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Two security scandals that are much worse than the NSA's surveillance

August 6, 2014, at 9:58 AM
 
A Rikers Island juvenile detention facility officer on July 31.

A Rikers Island juvenile detention facility officer on July 31. Photo: (AP Photo/Julie Jacobson)

What could possibly be more invasive, more offensive, than the secret indiscriminate bulk collection of data by the National Security Agency?

Quite a number of things, actually.

Let's put aside, for now, the CIA's complicity in torture, which, to my mind, is the worst scandal of the Bush years. Then, as you read about the following two stories, compare them to the NSA's surveillance, and weigh the potential and actual harm to real people that the practices exposed herein would cause.

1. The Intercept's Jeremy Scahill, relying on classified documents, has exposed for all to see the ungainly expansion of terrorist watch lists after September 11, 2001, and particularly, the intrusive, invasive, and privacy-threatening means the government knowingly uses to secretly enrich its files on what must be thousands of innocents Americans, assuming that the actual bad people among them are very few. As of August 2013, Scahill reports, there were 5,000 Americans on watch lists.

According to the documents, the government does much more than simply stop watchlisted people at airports. It also covertly collects and analyzes a wide range of personal information about those individuals — including facial images, fingerprints, and iris scans.

In the aftermath of last year's Boston Marathon bombing, the Directorate of Terrorist Identities began an aggressive program to collect biometric data and other information on all Americans on the TIDE list. "This project includes record by record research of each person in relevant Department of State and [intelligence community] databases, as well as bulk data requests for information," the documents note.

The DTI also worked on the subsequent Chicago Marathon, performing "deep dives" for biometric and other data on people in the Midwest whose names were on the TIDE list. In the process, the directorate pulled the TIDE records of every person with an Illinois, Indiana, or Wisconsin driver license.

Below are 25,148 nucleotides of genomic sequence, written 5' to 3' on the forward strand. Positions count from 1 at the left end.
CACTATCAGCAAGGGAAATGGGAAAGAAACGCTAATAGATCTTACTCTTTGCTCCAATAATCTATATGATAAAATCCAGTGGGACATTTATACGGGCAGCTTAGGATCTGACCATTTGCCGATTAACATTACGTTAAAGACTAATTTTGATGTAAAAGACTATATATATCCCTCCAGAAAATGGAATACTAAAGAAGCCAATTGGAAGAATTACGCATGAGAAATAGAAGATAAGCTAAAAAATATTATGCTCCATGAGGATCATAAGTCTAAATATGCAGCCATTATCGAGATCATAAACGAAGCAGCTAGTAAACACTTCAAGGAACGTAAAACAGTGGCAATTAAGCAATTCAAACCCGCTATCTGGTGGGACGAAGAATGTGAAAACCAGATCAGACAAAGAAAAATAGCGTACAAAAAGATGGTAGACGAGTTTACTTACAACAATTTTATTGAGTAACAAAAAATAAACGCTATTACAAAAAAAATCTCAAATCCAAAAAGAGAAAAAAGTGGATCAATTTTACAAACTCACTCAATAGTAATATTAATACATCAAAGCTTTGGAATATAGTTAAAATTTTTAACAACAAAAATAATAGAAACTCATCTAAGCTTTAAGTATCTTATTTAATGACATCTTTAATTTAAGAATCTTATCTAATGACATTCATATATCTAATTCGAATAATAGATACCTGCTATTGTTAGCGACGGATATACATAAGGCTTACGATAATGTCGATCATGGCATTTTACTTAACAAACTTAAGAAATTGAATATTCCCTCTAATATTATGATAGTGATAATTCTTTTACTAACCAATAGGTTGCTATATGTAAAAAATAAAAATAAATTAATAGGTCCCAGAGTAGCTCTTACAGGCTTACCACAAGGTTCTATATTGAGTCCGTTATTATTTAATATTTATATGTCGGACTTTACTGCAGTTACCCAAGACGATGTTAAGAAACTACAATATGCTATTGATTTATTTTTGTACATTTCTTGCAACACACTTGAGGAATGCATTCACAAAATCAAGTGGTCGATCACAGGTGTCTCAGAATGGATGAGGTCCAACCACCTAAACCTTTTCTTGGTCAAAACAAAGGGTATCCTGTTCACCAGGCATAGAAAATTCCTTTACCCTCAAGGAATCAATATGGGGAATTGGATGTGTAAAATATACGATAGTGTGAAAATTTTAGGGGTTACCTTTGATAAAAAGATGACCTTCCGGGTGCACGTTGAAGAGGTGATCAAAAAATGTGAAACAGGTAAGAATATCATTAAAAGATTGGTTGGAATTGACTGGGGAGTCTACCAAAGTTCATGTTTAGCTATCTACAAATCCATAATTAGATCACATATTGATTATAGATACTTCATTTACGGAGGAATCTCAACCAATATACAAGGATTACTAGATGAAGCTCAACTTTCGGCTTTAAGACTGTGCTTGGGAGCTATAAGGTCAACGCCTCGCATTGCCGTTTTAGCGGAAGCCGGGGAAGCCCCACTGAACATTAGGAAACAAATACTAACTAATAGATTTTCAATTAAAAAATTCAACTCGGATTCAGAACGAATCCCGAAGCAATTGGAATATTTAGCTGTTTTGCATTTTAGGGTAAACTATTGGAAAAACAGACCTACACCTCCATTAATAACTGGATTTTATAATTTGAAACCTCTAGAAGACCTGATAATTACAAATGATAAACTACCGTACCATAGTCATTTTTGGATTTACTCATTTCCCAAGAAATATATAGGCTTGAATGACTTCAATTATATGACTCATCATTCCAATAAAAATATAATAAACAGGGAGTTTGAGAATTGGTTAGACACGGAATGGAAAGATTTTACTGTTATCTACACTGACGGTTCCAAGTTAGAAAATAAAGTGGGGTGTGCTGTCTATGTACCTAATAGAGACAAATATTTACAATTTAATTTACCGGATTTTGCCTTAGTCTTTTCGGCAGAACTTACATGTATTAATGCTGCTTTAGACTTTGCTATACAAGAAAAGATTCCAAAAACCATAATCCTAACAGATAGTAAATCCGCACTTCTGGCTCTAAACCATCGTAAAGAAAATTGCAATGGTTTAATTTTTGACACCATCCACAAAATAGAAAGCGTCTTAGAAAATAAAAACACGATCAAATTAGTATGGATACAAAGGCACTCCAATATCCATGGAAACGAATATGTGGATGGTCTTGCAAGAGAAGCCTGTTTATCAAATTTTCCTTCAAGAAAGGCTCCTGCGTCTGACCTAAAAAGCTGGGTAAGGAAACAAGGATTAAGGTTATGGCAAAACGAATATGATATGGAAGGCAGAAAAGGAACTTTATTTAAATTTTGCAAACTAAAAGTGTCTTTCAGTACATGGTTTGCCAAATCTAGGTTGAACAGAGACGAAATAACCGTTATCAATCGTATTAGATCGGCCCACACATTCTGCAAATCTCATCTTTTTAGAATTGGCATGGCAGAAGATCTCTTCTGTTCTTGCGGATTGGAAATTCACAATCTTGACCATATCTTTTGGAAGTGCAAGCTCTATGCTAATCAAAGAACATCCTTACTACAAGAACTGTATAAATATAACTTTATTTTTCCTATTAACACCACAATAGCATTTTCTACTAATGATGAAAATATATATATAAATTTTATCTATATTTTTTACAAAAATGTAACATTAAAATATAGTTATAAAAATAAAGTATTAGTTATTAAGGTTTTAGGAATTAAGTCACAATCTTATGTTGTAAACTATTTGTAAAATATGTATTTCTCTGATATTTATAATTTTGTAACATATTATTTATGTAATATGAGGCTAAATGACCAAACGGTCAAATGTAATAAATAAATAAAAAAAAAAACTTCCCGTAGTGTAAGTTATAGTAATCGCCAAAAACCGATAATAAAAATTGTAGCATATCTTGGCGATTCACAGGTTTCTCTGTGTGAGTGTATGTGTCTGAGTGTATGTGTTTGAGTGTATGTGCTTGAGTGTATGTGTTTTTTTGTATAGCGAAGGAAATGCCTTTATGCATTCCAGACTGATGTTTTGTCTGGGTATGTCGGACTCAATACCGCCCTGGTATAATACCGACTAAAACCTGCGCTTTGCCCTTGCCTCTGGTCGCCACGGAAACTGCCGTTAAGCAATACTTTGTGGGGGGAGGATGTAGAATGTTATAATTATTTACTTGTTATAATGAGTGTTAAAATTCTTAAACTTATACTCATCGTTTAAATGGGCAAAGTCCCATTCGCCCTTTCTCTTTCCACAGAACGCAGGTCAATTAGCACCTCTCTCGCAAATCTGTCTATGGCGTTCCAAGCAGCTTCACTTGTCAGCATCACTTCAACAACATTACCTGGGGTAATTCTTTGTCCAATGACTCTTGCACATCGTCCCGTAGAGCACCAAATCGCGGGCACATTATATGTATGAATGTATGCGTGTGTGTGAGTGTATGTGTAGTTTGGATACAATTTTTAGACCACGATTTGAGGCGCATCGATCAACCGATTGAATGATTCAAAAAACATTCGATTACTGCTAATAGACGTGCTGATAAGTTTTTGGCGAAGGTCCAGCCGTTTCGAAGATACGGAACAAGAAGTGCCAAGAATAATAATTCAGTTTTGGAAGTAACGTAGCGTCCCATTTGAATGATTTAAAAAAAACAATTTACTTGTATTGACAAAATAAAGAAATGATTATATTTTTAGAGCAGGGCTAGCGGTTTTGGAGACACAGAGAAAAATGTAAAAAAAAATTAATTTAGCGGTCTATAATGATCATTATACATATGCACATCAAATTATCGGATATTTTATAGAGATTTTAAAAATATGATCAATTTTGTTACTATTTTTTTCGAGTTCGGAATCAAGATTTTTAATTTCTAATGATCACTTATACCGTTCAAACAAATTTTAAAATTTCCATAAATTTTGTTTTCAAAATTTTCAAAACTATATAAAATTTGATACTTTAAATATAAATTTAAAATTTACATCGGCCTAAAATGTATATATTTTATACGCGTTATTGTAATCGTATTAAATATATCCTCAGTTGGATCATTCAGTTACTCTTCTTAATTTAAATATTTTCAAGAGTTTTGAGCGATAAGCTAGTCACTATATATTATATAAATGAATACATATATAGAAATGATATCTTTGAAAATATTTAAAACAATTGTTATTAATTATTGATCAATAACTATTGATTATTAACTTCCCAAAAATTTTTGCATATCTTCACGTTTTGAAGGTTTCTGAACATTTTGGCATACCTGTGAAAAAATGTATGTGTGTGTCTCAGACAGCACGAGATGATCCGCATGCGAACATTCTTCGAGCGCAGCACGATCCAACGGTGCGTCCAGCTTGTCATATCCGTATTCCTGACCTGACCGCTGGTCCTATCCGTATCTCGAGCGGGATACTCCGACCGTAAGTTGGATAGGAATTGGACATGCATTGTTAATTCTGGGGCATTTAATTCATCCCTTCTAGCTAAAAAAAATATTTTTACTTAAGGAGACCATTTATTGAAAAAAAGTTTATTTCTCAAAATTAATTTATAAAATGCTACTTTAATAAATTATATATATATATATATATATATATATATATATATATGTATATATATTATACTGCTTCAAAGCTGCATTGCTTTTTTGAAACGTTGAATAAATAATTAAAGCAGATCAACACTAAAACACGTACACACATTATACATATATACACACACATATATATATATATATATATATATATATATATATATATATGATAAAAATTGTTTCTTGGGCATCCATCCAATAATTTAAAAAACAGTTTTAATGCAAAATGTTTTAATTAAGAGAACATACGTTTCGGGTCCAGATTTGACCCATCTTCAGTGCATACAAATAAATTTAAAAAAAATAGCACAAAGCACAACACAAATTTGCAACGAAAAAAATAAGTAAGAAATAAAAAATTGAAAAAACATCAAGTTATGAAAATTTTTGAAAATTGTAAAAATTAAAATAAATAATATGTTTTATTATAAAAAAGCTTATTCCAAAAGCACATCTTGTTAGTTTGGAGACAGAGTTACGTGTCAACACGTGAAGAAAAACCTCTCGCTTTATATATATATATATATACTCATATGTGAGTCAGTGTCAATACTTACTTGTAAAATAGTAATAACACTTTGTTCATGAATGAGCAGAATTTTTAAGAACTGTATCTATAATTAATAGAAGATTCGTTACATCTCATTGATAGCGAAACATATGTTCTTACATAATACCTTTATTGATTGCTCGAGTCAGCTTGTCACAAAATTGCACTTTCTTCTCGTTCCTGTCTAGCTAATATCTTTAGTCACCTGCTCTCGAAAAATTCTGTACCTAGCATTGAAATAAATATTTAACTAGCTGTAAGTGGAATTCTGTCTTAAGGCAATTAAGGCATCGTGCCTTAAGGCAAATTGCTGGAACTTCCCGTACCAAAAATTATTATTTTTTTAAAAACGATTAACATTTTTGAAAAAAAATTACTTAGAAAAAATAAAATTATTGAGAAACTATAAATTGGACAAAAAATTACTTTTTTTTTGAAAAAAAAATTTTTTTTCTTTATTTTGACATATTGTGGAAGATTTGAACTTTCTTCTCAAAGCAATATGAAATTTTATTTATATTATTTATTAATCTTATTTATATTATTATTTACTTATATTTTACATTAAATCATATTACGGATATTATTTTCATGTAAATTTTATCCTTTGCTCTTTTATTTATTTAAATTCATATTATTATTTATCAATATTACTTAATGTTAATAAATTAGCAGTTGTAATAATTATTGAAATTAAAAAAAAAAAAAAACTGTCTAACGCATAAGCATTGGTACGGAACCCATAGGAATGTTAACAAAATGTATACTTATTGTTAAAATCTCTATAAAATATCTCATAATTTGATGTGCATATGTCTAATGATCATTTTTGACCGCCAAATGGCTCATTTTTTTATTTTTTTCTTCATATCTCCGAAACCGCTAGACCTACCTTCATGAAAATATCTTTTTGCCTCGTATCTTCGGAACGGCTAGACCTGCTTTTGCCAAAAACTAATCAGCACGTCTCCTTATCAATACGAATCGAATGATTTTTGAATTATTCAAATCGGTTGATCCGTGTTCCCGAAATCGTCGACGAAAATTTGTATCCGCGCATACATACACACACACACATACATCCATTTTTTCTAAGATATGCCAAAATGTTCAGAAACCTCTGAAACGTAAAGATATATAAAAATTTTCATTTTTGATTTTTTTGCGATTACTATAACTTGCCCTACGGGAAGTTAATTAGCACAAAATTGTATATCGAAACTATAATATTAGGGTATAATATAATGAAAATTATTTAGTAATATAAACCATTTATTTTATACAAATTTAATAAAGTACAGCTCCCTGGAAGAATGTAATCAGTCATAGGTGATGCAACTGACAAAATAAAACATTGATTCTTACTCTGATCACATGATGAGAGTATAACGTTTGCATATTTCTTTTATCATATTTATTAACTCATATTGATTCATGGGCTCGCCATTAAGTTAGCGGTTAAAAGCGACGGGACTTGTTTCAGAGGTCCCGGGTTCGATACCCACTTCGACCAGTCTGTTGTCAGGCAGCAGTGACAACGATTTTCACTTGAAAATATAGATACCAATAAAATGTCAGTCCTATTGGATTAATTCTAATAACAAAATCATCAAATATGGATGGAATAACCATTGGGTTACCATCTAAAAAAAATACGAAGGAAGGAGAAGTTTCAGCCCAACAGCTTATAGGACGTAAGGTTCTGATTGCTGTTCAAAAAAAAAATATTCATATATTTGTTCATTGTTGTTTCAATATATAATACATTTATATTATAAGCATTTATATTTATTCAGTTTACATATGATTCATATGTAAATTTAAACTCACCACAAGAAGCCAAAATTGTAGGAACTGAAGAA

DTI's efforts in Boston and Chicago are part of a broader push to obtain biometric information on the more than one million people targeted in its secret database. This includes hundreds of thousands of people who are not watchlisted. In 2013, the directorate's Biometric Analysis Branch (BAB) launched an initiative to obtain biometric data from driver's license records across the country. At least 15 states and the District of Columbia are working with the directorate to facilitate access to facial images from driver's licenses. In fiscal year 2013, 2,400 such images were provided for inclusion in the secret TIDE database. [The Intercept]

Watchlisting is fine; the uncertainty about the identities of terrorists implies that the list of suspected al Qaeda members will be much larger than the actual list. But providing to the National Counterterrorism Center bulk biometric data from all Americans in a certain number of states? The disproportionate targeting of Muslims in Dearborn, Michigan? The ease with which the government can open a file on you? Not only does the noise drown out the signal, but the actual harm done to people — inconvenience at airports, harassment at border crossings — is tangible.

2. The second scandal is much worse. Basically, corrections officers at Rikers Island in New York City physically abused mentally disturbed and yet-to-be-found-guilty teen inmates on a horrifyingly frequent basis. Read this and try not to weep.

Manhattan U.S. Attorney Preet Bharara said: "As our investigation has shown, for adolescents, Rikers Island is a broken institution. It is a place where brute force is the first impulse rather than the last resort; where verbal insults are repaid with physical injuries; where beatings are routine while accountability is rare; and where a culture of violence endures even while a code of silence prevails. The adolescents in Rikers are walled off from the public, but they are not walled off from the Constitution. Indeed most of these young men are pre-trial detainees who are innocent until proven guilty, but whether they are pre-trial or convicted, they are entitled to be detained safely and in accordance with their Constitutional rights — not consigned to a corrections crucible that seems more inspired by Lord of the Flies than any legitimate philosophy of humane detention. These young men, automatically charged as adults despite their age under New York law, may be on an island and out of sight, but they can no longer remain out of mind. Attention must be paid immediately to their rights, their safety and their mental well-being, and in the wake of this report we will make sure that happens one way or another." [Department of Justice]

Heightened awareness of what the government does — because it monopolizes the use of force — is a good thing. So is the ability to discriminate among scandals. These two stories offend me as an American much more than anything the NSA has done in recent years.

 

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